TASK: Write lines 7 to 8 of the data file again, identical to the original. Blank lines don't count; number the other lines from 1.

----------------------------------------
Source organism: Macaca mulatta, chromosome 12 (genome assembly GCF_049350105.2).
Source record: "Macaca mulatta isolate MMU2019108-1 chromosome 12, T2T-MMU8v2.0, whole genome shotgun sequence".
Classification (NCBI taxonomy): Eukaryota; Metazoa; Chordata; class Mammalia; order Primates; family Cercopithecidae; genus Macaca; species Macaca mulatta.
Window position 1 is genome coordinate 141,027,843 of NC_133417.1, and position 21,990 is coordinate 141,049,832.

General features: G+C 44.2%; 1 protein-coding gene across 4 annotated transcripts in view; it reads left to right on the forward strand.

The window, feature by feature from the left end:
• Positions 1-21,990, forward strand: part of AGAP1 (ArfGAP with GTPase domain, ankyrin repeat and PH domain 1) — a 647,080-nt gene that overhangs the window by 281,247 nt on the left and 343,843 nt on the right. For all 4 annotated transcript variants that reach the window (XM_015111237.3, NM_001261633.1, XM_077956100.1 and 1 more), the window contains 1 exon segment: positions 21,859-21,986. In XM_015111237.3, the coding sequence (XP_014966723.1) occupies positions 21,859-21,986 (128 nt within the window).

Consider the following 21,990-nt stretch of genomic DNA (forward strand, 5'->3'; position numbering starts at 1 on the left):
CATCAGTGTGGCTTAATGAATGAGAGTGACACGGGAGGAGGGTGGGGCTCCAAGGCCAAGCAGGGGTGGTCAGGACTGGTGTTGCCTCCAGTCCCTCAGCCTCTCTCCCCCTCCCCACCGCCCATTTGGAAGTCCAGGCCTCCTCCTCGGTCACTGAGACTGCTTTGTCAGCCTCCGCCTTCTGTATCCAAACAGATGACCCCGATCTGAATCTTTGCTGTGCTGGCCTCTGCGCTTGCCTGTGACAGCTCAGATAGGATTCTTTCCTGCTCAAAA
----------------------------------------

• Positions 1-21,990, forward strand: part of AGAP1 (ArfGAP with GTPase domain, ankyrin repeat and PH domain 1) — a 647,080-nt gene that overhangs the window by 281,247 nt on the left and 343,843 nt on the right. For all 4 annotated transcript variants that reach the window (XM_015111237.3, NM_001261633.1, XM_077956100.1 and 1 more), the window contains 1 exon segment: positions 21,859-21,986. In XM_015111237.3, the coding sequence (XP_014966723.1) occupies positions 21,859-21,986 (128 nt within the window).

Consider the following 21,990-nt stretch of genomic DNA (forward strand, 5'->3'; position numbering starts at 1 on the left):